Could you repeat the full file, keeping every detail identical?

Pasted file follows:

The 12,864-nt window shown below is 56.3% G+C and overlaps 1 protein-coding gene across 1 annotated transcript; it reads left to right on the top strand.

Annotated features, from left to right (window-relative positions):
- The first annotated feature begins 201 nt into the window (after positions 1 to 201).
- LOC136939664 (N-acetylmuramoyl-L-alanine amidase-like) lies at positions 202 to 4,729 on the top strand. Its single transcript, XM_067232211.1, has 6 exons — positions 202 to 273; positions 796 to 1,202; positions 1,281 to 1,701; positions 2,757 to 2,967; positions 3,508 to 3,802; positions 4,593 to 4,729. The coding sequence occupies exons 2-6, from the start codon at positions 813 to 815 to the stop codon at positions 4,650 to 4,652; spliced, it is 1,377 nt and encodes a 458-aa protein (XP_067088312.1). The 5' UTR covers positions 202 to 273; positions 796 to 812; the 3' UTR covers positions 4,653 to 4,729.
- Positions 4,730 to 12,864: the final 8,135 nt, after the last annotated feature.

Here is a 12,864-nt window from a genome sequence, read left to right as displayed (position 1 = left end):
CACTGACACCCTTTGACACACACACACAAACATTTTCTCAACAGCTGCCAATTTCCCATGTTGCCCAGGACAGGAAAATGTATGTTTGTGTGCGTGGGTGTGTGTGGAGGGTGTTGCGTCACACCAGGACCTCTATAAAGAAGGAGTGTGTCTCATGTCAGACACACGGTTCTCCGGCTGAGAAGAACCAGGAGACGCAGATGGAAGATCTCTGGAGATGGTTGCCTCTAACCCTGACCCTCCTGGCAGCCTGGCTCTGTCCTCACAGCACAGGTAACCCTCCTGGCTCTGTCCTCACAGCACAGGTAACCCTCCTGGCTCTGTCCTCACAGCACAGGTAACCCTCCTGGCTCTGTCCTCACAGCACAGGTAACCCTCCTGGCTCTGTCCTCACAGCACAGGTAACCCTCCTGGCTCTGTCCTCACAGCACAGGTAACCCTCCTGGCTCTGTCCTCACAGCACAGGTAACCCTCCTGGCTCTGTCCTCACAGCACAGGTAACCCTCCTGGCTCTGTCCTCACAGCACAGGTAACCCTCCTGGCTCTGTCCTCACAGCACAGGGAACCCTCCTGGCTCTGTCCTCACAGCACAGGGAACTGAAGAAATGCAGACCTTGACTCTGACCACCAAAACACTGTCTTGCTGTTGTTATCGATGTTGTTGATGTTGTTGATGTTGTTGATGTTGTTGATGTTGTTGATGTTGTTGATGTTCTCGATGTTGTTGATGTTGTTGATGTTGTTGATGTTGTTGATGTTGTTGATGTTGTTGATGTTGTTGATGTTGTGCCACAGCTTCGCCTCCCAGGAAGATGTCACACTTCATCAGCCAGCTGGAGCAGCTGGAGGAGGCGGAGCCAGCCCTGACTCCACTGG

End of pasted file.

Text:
The 12,864-nt window shown below is 56.3% G+C and overlaps 1 protein-coding gene across 1 annotated transcript; it reads left to right on the top strand.

Annotated features, from left to right (window-relative positions):
- The first annotated feature begins 201 nt into the window (after positions 1 to 201).
- LOC136939664 (N-acetylmuramoyl-L-alanine amidase-like) lies at positions 202 to 4,729 on the top strand. Its single transcript, XM_067232211.1, has 6 exons — positions 202 to 273; positions 796 to 1,202; positions 1,281 to 1,701; positions 2,757 to 2,967; positions 3,508 to 3,802; positions 4,593 to 4,729. The coding sequence occupies exons 2-6, from the start codon at positions 813 to 815 to the stop codon at positions 4,650 to 4,652; spliced, it is 1,377 nt and encodes a 458-aa protein (XP_067088312.1). The 5' UTR covers positions 202 to 273; positions 796 to 812; the 3' UTR covers positions 4,653 to 4,729.
- Positions 4,730 to 12,864: the final 8,135 nt, after the last annotated feature.

Here is a 12,864-nt window from a genome sequence, read left to right as displayed (position 1 = left end):
CACTGACACCCTTTGACACACACACACAAACATTTTCTCAACAGCTGCCAATTTCCCATGTTGCCCAGGACAGGAAAATGTATGTTTGTGTGCGTGGGTGTGTGTGGAGGGTGTTGCGTCACACCAGGACCTCTATAAAGAAGGAGTGTGTCTCATGTCAGACACACGGTTCTCCGGCTGAGAAGAACCAGGAGACGCAGATGGAAGATCTCTGGAGATGGTTGCCTCTAACCCTGACCCTCCTGGCAGCCTGGCTCTGTCCTCACAGCACAGGTAACCCTCCTGGCTCTGTCCTCACAGCACAGGTAACCCTCCTGGCTCTGTCCTCACAGCACAGGTAACCCTCCTGGCTCTGTCCTCACAGCACAGGTAACCCTCCTGGCTCTGTCCTCACAGCACAGGTAACCCTCCTGGCTCTGTCCTCACAGCACAGGTAACCCTCCTGGCTCTGTCCTCACAGCACAGGTAACCCTCCTGGCTCTGTCCTCACAGCACAGGTAACCCTCCTGGCTCTGTCCTCACAGCACAGGTAACCCTCCTGGCTCTGTCCTCACAGCACAGGGAACCCTCCTGGCTCTGTCCTCACAGCACAGGGAACTGAAGAAATGCAGACCTTGACTCTGACCACCAAAACACTGTCTTGCTGTTGTTATCGATGTTGTTGATGTTGTTGATGTTGTTGATGTTGTTGATGTTGTTGATGTTGTTGATGTTCTCGATGTTGTTGATGTTGTTGATGTTGTTGATGTTGTTGATGTTGTTGATGTTGTTGATGTTGTTGATGTTGTGCCACAGCTTCGCCTCCCAGGAAGATGTCACACTTCATCAGCCAGCTGGAGCAGCTGGAGGAGGCGGAGCCAGCCCTGACTCCACTGG